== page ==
Archive for July, 2015
“Now the boy Samuel was ministering to the Lord before Eli. And word from the Lord was rare in those days, visions were infrequent” (1 Samuel 3:1).
While there was certainly no wanting of religious activity in the days of Samuel and Eli, what was lacking was a word from the Lord. The rarity of God’s word has never been an issue of his willingness to communicate but the unwillingness of even God’s people to proclaim and hear it. Instead, exchanging the transcendent for the imminent, we have allowed political rhetoric and the parroting of public vitriol to occupy the spaces intended for the exclusive dwelling of God’s word — his church and the hearts of his people. The greater rarity is to find those that recognize the difference.
“Now the sons of Eli were worthless men; they did not know the Lord” (1 Samuel 2:12).
The verdict of worthlessness imposed upon Hophni and Phineas is the result of their total disregard for the things of God. That “they did not know the Lord” wasn’t an issue of knowledge but, rather, they gave no thought to God whatsoever. Theirs was a willful disobedience to and utter contempt for the responsibilities God’s word set before them. Their failure is our reminder that a life of meaning, worth, and purpose is realized in the continual, daily pursuit of what God is seeking to accomplish in our lives.
“Now Eli was very old; and he heard all that his sons were doing to all Israel, and how they lay with women who served at the doorway of the tent of meeting. He said to them, ‘Why do you do such things, the evil things that I hear from the people” (1 Samuel 2:22-23).
As free-will moral beings, our children will, ultimately, decide for themselves whether or not they will obediently live the life of faith. Even so the responsibility of a parent is to provide an atmosphere conducive to the nurturing of faith in the formative years of a child’s life. While Eli was a personal success, and professionally accomplished, he was a domestic failure. The inconsistency of his discipline, while indulging the bad behavior of his sons, and his refusal to listen to what others were saying resulted in grown sons that scripture refers to as “worthless men” (v.12). To give any child a fighting chance requires parenting with purpose.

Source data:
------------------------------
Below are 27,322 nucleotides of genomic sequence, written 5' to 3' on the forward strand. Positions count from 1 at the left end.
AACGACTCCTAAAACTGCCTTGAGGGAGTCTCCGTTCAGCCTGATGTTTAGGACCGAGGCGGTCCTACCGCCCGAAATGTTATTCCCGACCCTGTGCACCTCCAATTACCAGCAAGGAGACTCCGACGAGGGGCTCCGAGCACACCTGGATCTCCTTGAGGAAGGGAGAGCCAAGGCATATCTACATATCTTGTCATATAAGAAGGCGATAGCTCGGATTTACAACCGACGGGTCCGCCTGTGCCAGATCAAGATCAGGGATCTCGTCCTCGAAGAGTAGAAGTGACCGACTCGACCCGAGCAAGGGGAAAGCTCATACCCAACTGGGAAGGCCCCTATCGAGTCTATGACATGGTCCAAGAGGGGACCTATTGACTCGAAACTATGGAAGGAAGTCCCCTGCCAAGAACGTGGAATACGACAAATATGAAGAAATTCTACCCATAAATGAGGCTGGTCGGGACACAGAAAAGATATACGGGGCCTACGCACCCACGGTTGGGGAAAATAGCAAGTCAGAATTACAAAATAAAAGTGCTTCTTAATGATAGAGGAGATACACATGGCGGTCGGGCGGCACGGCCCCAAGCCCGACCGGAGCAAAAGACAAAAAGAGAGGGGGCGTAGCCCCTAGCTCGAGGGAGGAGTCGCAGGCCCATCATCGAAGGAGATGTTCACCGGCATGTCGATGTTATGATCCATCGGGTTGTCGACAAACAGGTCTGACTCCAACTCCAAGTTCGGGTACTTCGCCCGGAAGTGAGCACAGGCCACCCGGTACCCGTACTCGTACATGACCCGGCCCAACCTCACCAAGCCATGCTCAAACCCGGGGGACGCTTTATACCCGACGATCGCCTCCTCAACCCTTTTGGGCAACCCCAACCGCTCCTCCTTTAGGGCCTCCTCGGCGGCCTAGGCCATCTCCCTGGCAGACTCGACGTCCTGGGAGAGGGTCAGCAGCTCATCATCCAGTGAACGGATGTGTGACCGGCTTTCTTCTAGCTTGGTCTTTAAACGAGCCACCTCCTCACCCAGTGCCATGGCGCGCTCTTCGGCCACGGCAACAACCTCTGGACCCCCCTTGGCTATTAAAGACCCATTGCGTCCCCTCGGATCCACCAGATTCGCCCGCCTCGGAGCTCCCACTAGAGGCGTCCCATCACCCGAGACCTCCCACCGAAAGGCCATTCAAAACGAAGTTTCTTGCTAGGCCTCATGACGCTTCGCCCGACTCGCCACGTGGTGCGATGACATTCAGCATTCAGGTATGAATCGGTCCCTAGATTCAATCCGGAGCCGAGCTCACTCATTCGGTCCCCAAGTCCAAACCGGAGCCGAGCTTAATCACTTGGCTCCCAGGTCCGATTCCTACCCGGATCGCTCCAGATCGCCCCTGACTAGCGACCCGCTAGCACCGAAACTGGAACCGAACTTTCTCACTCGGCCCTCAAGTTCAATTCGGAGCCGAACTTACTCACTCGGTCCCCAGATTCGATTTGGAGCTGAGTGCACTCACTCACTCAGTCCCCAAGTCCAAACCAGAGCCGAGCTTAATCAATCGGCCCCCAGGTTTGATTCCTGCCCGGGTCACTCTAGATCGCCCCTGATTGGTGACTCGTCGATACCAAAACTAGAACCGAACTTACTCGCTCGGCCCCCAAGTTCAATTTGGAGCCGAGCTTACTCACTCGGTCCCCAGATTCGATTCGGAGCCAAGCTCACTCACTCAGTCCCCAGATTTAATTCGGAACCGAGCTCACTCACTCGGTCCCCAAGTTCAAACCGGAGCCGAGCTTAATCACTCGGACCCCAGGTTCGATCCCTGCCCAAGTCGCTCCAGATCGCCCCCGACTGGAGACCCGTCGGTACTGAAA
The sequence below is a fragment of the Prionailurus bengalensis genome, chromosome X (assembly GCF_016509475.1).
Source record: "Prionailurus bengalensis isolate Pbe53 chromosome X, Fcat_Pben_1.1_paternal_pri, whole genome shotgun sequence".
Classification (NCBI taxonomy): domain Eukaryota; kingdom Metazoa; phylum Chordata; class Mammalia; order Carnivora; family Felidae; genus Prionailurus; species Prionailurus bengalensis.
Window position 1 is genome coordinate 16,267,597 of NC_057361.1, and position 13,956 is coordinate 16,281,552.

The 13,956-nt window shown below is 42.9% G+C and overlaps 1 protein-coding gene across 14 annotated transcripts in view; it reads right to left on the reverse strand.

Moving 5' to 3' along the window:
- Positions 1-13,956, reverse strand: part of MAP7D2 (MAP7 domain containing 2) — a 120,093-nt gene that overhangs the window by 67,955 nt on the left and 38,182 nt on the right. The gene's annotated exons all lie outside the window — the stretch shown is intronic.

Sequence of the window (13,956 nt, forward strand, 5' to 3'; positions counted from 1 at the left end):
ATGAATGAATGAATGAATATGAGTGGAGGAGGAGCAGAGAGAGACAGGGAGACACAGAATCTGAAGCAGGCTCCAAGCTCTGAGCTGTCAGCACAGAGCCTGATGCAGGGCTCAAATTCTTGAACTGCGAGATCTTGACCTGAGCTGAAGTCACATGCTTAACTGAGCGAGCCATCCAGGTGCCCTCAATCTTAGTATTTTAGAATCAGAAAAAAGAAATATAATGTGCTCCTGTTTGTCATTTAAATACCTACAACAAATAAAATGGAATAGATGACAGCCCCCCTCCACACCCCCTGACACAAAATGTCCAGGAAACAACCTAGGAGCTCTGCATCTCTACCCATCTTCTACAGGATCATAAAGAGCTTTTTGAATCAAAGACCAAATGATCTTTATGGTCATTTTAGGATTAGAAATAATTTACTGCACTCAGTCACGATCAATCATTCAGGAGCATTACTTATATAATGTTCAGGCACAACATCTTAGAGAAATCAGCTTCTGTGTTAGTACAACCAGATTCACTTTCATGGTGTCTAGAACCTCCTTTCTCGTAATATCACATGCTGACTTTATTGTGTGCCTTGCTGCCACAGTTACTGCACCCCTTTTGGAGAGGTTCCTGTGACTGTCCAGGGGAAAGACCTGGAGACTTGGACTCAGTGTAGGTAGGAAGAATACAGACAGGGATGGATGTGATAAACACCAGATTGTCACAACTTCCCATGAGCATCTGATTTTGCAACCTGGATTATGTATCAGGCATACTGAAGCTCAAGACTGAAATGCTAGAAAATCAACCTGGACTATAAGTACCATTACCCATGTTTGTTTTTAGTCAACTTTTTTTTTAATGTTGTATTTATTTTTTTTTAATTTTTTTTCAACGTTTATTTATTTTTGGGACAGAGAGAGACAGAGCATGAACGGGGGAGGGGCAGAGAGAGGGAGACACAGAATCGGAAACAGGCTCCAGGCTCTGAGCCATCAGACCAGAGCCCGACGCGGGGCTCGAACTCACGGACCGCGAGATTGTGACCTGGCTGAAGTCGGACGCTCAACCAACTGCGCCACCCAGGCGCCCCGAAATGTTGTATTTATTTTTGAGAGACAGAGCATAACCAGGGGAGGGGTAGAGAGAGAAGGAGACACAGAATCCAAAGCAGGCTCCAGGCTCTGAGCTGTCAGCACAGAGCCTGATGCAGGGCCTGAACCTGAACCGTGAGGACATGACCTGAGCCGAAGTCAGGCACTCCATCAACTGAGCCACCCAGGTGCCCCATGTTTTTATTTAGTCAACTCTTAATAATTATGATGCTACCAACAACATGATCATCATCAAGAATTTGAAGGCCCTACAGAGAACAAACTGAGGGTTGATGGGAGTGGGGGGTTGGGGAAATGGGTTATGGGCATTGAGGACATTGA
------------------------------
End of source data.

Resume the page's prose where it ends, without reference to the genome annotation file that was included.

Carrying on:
“Bless the Lord, O my soul, and forget none of His benefits; Who pardons…Who heals…Who redeems…Who crowns…Who satisfies…” (Psalm 103:2-5).
The capacity of our praise and blessing is dictated by the degree of thanksgiving and gratitude that dwells in our hearts. The list of benefits noted by the psalmist is by no means exhaustive but, rather, emerges from what he has learned and experienced living in relationship with the Father. As a beneficiary being summoned to bless and praise God, and based upon your relationship with Him, what would you add to this cataloging of benefits?
“Bless the Lord, O my soul, and all that is within me, bless His holy name” (Psalm 103:1).
Because they have become such a familiar chorus, we fail to recognize the oddness of these words. It is the psalmist summoning himself to praise. When the natural tendency is to count our burdens on calculators and blessings on our fingertips, the challenge set before us is to practice with supernatural intentionality the discipline of blessing and praising God. It is a mark in our faith development when the shift is made from being only a consumer of blessings to a contributor of blessings.